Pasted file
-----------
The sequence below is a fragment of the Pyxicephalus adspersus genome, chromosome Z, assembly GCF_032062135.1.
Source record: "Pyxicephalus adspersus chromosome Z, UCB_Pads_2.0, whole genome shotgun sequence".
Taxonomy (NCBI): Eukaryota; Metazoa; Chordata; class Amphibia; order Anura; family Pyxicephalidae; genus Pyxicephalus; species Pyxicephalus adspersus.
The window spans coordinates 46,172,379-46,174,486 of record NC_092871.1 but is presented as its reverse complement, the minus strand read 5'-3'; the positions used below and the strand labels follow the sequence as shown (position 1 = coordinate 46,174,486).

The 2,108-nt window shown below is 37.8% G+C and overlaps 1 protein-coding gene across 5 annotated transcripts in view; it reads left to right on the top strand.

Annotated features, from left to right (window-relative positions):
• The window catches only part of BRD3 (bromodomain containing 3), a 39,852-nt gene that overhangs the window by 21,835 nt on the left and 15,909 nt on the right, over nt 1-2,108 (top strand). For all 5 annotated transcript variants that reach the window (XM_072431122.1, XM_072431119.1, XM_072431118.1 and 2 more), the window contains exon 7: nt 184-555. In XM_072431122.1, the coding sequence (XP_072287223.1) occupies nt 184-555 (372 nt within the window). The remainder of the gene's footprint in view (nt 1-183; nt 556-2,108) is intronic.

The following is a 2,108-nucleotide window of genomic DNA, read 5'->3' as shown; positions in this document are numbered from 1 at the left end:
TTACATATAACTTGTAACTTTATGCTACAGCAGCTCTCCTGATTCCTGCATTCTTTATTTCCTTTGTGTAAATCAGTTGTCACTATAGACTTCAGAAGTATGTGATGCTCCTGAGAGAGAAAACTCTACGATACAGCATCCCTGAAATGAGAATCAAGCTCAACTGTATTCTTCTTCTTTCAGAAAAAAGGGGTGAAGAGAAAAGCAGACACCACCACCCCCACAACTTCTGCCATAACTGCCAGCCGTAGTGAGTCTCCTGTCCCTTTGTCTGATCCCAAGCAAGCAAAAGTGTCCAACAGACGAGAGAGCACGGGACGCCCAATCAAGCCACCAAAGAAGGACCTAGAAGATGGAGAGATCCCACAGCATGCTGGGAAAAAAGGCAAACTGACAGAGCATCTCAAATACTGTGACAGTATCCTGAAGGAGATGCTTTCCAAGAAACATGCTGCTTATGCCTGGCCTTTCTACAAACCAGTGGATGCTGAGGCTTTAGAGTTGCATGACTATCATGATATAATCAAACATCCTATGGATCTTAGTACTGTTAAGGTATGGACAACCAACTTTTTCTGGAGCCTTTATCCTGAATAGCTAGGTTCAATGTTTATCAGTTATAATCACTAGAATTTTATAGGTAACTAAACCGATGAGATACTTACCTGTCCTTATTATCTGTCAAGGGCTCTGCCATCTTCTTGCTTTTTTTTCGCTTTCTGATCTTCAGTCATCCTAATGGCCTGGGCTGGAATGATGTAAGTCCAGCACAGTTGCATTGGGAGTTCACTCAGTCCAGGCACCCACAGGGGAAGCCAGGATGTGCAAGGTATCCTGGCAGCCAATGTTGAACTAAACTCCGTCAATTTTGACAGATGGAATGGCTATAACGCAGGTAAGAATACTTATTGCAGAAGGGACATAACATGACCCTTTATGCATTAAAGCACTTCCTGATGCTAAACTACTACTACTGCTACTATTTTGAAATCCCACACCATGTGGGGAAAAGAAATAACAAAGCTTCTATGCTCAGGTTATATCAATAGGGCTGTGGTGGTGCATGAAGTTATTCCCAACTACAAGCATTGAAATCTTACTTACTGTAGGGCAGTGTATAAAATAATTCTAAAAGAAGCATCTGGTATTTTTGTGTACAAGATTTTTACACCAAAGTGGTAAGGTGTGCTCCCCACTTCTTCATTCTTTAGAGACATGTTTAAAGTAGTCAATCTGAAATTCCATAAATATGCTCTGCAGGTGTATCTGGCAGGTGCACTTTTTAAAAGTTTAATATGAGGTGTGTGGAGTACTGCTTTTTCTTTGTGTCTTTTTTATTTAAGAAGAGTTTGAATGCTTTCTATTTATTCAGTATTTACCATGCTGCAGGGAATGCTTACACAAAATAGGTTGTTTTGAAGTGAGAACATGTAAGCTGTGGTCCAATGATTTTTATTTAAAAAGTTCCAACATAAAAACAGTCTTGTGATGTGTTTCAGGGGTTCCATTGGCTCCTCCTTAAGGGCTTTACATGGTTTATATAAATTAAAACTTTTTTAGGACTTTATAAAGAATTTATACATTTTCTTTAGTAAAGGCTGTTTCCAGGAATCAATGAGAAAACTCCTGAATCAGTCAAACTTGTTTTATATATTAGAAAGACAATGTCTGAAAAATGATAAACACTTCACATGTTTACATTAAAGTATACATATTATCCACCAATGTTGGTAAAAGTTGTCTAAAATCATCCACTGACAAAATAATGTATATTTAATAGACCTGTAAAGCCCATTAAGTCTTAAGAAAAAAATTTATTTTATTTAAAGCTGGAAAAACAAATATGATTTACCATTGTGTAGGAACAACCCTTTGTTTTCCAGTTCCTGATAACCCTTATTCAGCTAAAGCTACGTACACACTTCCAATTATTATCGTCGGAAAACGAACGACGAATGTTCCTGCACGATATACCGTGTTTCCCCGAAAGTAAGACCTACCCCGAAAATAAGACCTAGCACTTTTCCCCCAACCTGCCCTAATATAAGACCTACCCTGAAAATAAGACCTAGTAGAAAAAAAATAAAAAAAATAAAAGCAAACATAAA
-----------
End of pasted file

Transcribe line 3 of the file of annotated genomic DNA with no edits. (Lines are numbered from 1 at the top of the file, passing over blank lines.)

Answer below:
Taxonomy (NCBI): Eukaryota; Metazoa; Chordata; class Amphibia; order Anura; family Pyxicephalidae; genus Pyxicephalus; species Pyxicephalus adspersus.